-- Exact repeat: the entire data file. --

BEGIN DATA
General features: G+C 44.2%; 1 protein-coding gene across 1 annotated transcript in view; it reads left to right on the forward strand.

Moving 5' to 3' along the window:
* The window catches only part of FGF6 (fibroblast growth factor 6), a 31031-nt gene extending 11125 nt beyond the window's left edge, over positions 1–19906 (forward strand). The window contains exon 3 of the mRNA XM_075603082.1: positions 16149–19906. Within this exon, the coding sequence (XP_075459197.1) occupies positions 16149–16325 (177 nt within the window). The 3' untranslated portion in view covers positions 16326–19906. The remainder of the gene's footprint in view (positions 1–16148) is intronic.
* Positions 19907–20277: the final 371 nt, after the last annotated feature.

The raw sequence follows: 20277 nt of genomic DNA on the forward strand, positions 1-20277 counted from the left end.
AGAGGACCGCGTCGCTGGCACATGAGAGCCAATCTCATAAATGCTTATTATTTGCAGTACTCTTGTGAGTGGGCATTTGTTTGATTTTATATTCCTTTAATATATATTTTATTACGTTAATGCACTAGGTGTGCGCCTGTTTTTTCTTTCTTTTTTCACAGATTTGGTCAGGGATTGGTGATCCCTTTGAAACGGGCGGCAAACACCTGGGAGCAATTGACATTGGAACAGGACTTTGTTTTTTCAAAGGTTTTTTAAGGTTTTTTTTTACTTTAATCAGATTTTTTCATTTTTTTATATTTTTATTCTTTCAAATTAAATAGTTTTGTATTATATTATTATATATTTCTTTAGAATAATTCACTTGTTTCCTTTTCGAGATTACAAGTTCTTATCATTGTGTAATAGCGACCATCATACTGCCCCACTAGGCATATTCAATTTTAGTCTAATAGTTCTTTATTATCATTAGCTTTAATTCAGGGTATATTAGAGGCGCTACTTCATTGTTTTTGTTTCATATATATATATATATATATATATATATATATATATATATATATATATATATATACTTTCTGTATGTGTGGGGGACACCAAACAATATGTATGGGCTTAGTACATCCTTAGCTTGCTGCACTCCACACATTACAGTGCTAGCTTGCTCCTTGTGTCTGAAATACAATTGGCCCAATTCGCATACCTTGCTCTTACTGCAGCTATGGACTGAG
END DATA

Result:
General features: G+C 44.2%; 1 protein-coding gene across 1 annotated transcript in view; it reads left to right on the forward strand.

Moving 5' to 3' along the window:
* The window catches only part of FGF6 (fibroblast growth factor 6), a 31031-nt gene extending 11125 nt beyond the window's left edge, over positions 1–19906 (forward strand). The window contains exon 3 of the mRNA XM_075603082.1: positions 16149–19906. Within this exon, the coding sequence (XP_075459197.1) occupies positions 16149–16325 (177 nt within the window). The 3' untranslated portion in view covers positions 16326–19906. The remainder of the gene's footprint in view (positions 1–16148) is intronic.
* Positions 19907–20277: the final 371 nt, after the last annotated feature.

The raw sequence follows: 20277 nt of genomic DNA on the forward strand, positions 1-20277 counted from the left end.
AGAGGACCGCGTCGCTGGCACATGAGAGCCAATCTCATAAATGCTTATTATTTGCAGTACTCTTGTGAGTGGGCATTTGTTTGATTTTATATTCCTTTAATATATATTTTATTACGTTAATGCACTAGGTGTGCGCCTGTTTTTTCTTTCTTTTTTCACAGATTTGGTCAGGGATTGGTGATCCCTTTGAAACGGGCGGCAAACACCTGGGAGCAATTGACATTGGAACAGGACTTTGTTTTTTCAAAGGTTTTTTAAGGTTTTTTTTTACTTTAATCAGATTTTTTCATTTTTTTATATTTTTATTCTTTCAAATTAAATAGTTTTGTATTATATTATTATATATTTCTTTAGAATAATTCACTTGTTTCCTTTTCGAGATTACAAGTTCTTATCATTGTGTAATAGCGACCATCATACTGCCCCACTAGGCATATTCAATTTTAGTCTAATAGTTCTTTATTATCATTAGCTTTAATTCAGGGTATATTAGAGGCGCTACTTCATTGTTTTTGTTTCATATATATATATATATATATATATATATATATATATATATATATATATATATATACTTTCTGTATGTGTGGGGGACACCAAACAATATGTATGGGCTTAGTACATCCTTAGCTTGCTGCACTCCACACATTACAGTGCTAGCTTGCTCCTTGTGTCTGAAATACAATTGGCCCAATTCGCATACCTTGCTCTTACTGCAGCTATGGACTGAG